You can take the playwright out of Sloane Square and yet, it appears from Alexis Kaye Campbell’s new play, London is never far away. The subject here is the history of modern Greece, the coup in 1967 and its aftermath in the writer’s mother’s home country. But when an arty English couple snap up a second home at a bargain price, it feels as if the London housing crisis is giving rise to debates about politics and intervention.
Simon Godwin’s tight direction and a superb cast are the best things here. Theo and Charlotte, brilliantly performed by Sam Crane and Pippa Nixon, are a playwright and actress. Yes, the self-referentiality is tiresome, but it’s in keeping with the theme of personal responsibility in the play. Contrasts with an American couple, holiday friends, are fun and Elizabeth McGovern from Downton Abbey is a revelation as the drunken June, who likes her fruit punch without the fruit. It’s June’s husband, a shady American official called Harvey, that Kaye Campbell does best with: he’s a dark figure who claims his dirty dealings secure freedom and enable democracy (with its ‘twin’ the theatre) to flourish. Balancing charisma, intelligence and danger, Ben Miles excels in the role.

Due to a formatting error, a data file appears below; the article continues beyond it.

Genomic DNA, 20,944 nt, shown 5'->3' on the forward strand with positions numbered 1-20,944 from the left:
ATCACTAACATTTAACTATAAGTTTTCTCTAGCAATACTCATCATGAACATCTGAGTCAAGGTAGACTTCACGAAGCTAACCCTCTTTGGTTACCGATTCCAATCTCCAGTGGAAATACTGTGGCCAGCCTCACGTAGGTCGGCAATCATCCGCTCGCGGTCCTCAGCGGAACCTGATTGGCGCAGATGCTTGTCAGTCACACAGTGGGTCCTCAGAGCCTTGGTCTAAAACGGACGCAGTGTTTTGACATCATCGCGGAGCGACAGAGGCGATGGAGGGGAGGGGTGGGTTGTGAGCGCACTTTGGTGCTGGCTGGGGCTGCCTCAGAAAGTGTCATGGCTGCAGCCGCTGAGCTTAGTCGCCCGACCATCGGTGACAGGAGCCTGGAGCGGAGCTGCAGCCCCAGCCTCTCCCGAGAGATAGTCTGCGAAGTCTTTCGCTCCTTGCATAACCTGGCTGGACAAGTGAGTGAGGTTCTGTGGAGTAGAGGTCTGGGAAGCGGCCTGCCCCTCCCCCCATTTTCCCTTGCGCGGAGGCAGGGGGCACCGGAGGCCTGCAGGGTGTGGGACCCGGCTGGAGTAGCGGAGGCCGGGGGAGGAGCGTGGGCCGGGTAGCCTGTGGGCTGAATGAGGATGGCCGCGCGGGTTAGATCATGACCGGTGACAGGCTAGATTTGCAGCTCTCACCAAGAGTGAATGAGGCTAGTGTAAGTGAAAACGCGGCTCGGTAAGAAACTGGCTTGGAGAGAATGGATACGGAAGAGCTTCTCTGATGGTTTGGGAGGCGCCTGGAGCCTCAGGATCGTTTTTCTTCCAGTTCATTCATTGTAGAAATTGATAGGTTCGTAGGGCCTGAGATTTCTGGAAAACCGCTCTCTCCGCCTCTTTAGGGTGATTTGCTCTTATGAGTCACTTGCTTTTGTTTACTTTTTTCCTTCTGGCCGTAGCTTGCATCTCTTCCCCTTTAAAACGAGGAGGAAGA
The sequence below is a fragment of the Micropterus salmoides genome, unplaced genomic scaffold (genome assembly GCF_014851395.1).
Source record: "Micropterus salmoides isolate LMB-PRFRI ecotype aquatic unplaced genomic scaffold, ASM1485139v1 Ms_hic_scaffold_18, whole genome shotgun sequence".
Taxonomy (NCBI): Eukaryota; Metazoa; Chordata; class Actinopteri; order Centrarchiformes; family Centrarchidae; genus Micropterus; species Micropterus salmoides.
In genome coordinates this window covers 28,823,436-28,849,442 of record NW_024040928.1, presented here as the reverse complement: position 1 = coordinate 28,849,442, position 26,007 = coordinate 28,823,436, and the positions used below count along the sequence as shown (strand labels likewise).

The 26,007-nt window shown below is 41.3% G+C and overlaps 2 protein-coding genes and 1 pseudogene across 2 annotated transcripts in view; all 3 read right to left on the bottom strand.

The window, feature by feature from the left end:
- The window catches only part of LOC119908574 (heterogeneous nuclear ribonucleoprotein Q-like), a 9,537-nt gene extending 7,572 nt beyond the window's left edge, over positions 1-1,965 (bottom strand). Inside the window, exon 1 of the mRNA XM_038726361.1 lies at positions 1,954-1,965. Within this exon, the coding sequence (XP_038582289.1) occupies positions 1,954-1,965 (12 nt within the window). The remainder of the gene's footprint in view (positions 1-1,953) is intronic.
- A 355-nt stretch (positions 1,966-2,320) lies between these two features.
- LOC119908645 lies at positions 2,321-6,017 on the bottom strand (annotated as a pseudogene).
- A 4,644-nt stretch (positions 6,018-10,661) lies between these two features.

The laudable, openly declared question of ‘What would you do?’ is fair game. Cramming politics into a play is never easy, being blatant is fine. Nonetheless, it’s all too easy to dismiss many arguments here as naïve – left or right – even though Miles and Nixon are riveting. The effort is thorough, the play hard working and this surprisingly traditional piece is an entertaining, erudite affair. The playwright within the play is demoralised that his work is “quietly political”. Applying the same assessment to Kaye Campbell might not please him, but the passion often feels contrived, the arguments too easy, and so that label fits.
Until 4 August 2016
Photos by Manuel Harlan